Marriage. Before the 1949 Revolution, class endogamy and ethnic endogamy (with the exception of some marriages with Han) were the rules. Polygyny among tusi and nobles was common. A man was supposed to take his wife from his own village community, while a girl was usually reluctant to marry out of her community. There is no restriction on marriage between cousins, nor on the marriage of persons with the same surname. Therefore, a local community is often an endogamous group. Freedom of Dai adolescents in flirtation, dating, and courtship—whose rituals include antiphonal singing of love songs and love-bag throwing—are well known and recorded in anthropological writings. Premarital sex is common; parents rarely interfere, and they encourage their daughters to have boyfriends. Marriage, however, must be arranged through a matchmaker, usually the boy's mother's brother and sister. Bride-price, the length of the bridegroom's service for the bride's family, and the grand wedding dinner are always the major issues negotiated by the matchmaker. Bride-price is high and has inflated in recent years; bride-service is at least three years, and in some cases it is as long as ten years or more.
"Wife snatching" or "wife seizing" by elopement occasionally occurs because of a high bride-price or the failure of the matchmaker's negotiation. The parents and village community will recognize such a marriage after the matchmaking and bride-price are made up. Matrilocal residence of at least three years is the norm. In Xishuangbanna, three-year matrilocal residence and at least three-year patrilocal residence are taken alternately until the couple inherits property from either side. Only then can they establish their neolocal household. Divorce is easy, and either side can initiate it. Remarriage is quite common and socially acceptable. When a wife demands a divorce, she simply goes back to her parents if the couple already have their own household, or she gives the husband a candle and sends him to the gate of the house if the couple live with the wife's parents. When the husband demands the divorce in the matrilocal residence, he may have to pay some compensation for the unfulfilled bride-service. In any case, the divorced husband has the right to ask for partial restoration of bride-price from the divorced wife's next husband.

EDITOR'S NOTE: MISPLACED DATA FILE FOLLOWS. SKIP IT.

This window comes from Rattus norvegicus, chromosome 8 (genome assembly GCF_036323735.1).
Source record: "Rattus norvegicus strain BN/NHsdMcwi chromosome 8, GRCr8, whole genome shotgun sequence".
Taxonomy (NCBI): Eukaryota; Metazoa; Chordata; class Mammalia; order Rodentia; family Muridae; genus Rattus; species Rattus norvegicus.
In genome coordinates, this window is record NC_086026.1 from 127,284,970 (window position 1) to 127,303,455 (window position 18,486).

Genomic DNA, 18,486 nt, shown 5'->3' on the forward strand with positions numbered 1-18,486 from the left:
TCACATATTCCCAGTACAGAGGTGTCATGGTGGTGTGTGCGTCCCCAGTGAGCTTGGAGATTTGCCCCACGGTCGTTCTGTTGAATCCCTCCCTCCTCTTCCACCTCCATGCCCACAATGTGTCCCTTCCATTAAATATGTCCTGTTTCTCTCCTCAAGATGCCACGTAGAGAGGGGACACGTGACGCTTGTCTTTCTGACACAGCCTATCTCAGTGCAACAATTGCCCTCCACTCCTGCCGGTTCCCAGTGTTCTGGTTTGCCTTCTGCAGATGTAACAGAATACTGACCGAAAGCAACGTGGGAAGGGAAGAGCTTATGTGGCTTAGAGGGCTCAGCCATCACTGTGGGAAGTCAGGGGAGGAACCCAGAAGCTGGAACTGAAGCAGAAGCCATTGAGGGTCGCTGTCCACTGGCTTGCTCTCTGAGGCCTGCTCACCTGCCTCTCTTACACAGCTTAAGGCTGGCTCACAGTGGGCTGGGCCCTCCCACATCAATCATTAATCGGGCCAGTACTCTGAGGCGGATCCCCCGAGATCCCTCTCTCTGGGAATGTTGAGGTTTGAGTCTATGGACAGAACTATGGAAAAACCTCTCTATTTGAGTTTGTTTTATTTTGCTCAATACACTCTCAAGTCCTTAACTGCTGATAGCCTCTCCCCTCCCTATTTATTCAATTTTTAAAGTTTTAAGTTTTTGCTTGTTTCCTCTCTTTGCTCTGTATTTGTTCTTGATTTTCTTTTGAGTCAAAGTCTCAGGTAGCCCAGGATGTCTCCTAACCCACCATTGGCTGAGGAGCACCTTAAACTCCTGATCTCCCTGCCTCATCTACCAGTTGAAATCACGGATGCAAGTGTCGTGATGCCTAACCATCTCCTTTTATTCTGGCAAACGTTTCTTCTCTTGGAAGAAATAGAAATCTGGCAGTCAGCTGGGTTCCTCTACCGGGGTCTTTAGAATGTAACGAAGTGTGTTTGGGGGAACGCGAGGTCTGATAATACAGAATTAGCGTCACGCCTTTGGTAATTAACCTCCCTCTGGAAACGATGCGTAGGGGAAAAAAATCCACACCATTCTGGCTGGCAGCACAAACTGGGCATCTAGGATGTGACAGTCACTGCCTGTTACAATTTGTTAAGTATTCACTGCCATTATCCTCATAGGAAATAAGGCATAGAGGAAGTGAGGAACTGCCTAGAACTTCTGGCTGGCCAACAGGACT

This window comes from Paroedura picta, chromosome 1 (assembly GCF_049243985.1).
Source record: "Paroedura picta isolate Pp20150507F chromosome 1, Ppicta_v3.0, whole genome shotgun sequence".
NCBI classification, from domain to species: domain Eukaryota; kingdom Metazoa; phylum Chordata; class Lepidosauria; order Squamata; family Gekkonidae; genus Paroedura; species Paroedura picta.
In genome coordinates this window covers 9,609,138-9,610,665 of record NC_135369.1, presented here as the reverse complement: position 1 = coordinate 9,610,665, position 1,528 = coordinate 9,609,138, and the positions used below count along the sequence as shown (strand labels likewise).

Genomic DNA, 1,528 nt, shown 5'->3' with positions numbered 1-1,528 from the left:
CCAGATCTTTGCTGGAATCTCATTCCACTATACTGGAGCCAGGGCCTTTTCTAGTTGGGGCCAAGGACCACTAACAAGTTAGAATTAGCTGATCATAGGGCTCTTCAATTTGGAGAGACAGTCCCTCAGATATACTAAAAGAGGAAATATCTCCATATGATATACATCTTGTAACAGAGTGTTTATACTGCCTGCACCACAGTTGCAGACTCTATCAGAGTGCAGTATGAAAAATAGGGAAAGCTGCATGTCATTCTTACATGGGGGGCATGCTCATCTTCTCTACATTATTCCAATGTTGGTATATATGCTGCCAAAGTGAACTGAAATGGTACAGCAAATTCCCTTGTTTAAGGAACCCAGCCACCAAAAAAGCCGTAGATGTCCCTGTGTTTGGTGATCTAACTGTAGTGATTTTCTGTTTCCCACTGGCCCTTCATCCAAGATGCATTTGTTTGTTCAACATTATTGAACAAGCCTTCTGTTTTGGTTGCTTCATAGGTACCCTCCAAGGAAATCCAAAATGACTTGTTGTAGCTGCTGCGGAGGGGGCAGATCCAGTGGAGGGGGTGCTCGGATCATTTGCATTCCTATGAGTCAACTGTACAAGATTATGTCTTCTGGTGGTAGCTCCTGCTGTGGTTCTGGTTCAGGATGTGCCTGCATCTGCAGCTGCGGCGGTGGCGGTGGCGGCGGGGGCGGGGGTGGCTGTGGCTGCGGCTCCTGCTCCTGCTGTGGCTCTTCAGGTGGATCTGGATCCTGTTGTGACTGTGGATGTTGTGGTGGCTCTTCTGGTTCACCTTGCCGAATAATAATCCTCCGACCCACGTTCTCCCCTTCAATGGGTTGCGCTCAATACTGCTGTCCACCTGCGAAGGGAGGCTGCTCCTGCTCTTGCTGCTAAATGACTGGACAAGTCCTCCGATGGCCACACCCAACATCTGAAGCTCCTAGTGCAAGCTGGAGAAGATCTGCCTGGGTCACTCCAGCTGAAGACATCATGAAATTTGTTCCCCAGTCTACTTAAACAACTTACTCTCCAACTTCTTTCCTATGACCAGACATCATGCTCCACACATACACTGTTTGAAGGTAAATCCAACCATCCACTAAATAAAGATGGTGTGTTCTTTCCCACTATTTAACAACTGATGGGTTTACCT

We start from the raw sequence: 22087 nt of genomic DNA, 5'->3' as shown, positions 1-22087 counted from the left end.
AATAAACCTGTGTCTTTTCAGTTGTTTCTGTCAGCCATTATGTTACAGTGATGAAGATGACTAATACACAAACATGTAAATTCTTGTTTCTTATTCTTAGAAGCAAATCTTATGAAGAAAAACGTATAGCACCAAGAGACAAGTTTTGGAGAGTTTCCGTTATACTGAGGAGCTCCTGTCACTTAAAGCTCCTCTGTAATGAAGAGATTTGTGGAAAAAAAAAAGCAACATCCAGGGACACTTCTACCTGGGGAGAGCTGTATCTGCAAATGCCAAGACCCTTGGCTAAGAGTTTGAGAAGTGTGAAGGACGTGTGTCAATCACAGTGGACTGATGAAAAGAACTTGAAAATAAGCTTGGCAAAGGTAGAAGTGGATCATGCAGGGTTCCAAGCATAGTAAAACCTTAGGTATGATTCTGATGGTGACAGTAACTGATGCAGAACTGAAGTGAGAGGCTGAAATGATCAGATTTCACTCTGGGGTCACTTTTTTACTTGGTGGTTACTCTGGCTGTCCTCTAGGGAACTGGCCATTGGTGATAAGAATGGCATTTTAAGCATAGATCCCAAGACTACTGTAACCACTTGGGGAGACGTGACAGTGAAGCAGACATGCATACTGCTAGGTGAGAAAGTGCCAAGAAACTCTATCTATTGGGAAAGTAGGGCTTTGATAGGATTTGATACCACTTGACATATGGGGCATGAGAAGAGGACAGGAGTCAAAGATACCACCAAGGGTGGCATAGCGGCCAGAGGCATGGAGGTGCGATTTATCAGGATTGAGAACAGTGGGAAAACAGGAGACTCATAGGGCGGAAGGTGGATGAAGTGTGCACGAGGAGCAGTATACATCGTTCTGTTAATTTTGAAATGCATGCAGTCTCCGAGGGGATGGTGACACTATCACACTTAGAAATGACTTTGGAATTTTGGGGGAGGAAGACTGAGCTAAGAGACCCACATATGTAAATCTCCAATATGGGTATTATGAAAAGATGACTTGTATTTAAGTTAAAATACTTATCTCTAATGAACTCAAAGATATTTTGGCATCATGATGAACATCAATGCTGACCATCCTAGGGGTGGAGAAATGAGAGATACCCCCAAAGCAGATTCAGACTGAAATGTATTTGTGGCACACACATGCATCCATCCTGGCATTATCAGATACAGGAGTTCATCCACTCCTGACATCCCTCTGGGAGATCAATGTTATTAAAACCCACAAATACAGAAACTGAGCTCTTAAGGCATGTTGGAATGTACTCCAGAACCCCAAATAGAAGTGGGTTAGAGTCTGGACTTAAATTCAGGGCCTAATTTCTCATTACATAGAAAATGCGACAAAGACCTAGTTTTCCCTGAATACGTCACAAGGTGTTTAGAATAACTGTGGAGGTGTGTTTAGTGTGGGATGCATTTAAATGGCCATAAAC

Domestic Unit. The nuclear family made up of parents and unmarried children (and sometimes a daughter with her husband in bride-service) is the basic family form. In the areas connected to Han regions, some extended families exist. Average family size is four to five people.
Inheritance. Tusi and noble families strictly followed patrilineal primogeniture. The eldest son inherited the titles, offices, and the majority of property (mainly the land) of the tusi, while the other sons shared the remaining properties. For the common people, the family's legacy is usually divided by all sons with the eldest son inheriting the house; the unmarried daughters and matrilocal sons-in-law also have the right to inherit part of the property.
Socialization. Both the Buddhist temple and family play roles in children's socialization and enculturation. The Dai are gentle and mild in disposition; parents seldom beat their children, and the young respect their elders. A boy at the age of 8 or 9 used to spend at least two to three years, usually ten or more years, in a Buddhist temple as a monk. After receiving a Buddhist name and after having learned Dai scripts and Buddhist scriptures, the boy became an adult, resumed a secular life, and married. This custom was abolished in the Cultural Revolution but has recently reappeared. Secular public schools are set up in all Dai regions. Some tension exists between the public school system and the temple, as children prefer to go to temples to learn Dai writing.